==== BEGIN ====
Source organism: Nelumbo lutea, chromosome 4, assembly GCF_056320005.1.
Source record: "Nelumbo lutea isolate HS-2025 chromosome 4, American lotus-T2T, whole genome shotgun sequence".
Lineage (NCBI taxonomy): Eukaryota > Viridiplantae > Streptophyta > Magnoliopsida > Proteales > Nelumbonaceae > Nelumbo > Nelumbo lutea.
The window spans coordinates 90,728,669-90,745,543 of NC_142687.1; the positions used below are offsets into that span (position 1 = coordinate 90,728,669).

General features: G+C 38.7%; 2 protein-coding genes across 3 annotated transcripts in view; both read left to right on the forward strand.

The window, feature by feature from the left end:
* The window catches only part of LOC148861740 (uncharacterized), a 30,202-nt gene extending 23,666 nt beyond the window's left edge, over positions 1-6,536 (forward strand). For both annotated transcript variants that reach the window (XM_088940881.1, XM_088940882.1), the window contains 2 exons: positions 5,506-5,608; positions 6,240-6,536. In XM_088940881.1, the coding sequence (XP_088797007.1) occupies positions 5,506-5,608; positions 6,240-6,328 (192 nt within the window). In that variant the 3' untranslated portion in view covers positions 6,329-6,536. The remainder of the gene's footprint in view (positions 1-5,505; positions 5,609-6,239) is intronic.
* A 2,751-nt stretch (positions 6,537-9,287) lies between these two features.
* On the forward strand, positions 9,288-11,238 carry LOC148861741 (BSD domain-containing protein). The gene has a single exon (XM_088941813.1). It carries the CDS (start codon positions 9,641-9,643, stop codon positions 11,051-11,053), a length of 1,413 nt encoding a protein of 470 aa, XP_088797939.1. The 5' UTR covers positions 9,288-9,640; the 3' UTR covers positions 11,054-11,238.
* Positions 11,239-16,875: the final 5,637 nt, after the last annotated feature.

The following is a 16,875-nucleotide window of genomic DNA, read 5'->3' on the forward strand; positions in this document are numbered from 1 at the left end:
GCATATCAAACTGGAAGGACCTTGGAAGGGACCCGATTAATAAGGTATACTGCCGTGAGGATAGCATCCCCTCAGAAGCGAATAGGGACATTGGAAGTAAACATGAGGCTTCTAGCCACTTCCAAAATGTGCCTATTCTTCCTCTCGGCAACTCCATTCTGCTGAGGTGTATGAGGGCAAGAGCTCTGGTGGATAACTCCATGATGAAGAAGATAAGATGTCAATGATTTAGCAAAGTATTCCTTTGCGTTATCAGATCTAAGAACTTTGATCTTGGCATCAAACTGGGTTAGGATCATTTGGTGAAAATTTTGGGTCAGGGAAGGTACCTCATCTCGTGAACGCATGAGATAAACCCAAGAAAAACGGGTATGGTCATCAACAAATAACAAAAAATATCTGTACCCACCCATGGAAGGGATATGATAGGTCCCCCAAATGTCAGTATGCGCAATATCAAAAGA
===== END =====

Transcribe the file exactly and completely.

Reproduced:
Source organism: Nelumbo lutea, chromosome 4, assembly GCF_056320005.1.
Source record: "Nelumbo lutea isolate HS-2025 chromosome 4, American lotus-T2T, whole genome shotgun sequence".
Lineage (NCBI taxonomy): Eukaryota > Viridiplantae > Streptophyta > Magnoliopsida > Proteales > Nelumbonaceae > Nelumbo > Nelumbo lutea.
The window spans coordinates 90,728,669-90,745,543 of NC_142687.1; the positions used below are offsets into that span (position 1 = coordinate 90,728,669).

General features: G+C 38.7%; 2 protein-coding genes across 3 annotated transcripts in view; both read left to right on the forward strand.

The window, feature by feature from the left end:
* The window catches only part of LOC148861740 (uncharacterized), a 30,202-nt gene extending 23,666 nt beyond the window's left edge, over positions 1-6,536 (forward strand). For both annotated transcript variants that reach the window (XM_088940881.1, XM_088940882.1), the window contains 2 exons: positions 5,506-5,608; positions 6,240-6,536. In XM_088940881.1, the coding sequence (XP_088797007.1) occupies positions 5,506-5,608; positions 6,240-6,328 (192 nt within the window). In that variant the 3' untranslated portion in view covers positions 6,329-6,536. The remainder of the gene's footprint in view (positions 1-5,505; positions 5,609-6,239) is intronic.
* A 2,751-nt stretch (positions 6,537-9,287) lies between these two features.
* On the forward strand, positions 9,288-11,238 carry LOC148861741 (BSD domain-containing protein). The gene has a single exon (XM_088941813.1). It carries the CDS (start codon positions 9,641-9,643, stop codon positions 11,051-11,053), a length of 1,413 nt encoding a protein of 470 aa, XP_088797939.1. The 5' UTR covers positions 9,288-9,640; the 3' UTR covers positions 11,054-11,238.
* Positions 11,239-16,875: the final 5,637 nt, after the last annotated feature.

The following is a 16,875-nucleotide window of genomic DNA, read 5'->3' on the forward strand; positions in this document are numbered from 1 at the left end:
GCATATCAAACTGGAAGGACCTTGGAAGGGACCCGATTAATAAGGTATACTGCCGTGAGGATAGCATCCCCTCAGAAGCGAATAGGGACATTGGAAGTAAACATGAGGCTTCTAGCCACTTCCAAAATGTGCCTATTCTTCCTCTCGGCAACTCCATTCTGCTGAGGTGTATGAGGGCAAGAGCTCTGGTGGATAACTCCATGATGAAGAAGATAAGATGTCAATGATTTAGCAAAGTATTCCTTTGCGTTATCAGATCTAAGAACTTTGATCTTGGCATCAAACTGGGTTAGGATCATTTGGTGAAAATTTTGGGTCAGGGAAGGTACCTCATCTCGTGAACGCATGAGATAAACCCAAGAAAAACGGGTATGGTCATCAACAAATAACAAAAAATATCTGTACCCACCCATGGAAGGGATATGATAGGTCCCCCAAATGTCAGTATGCGCAATATCAAAAGA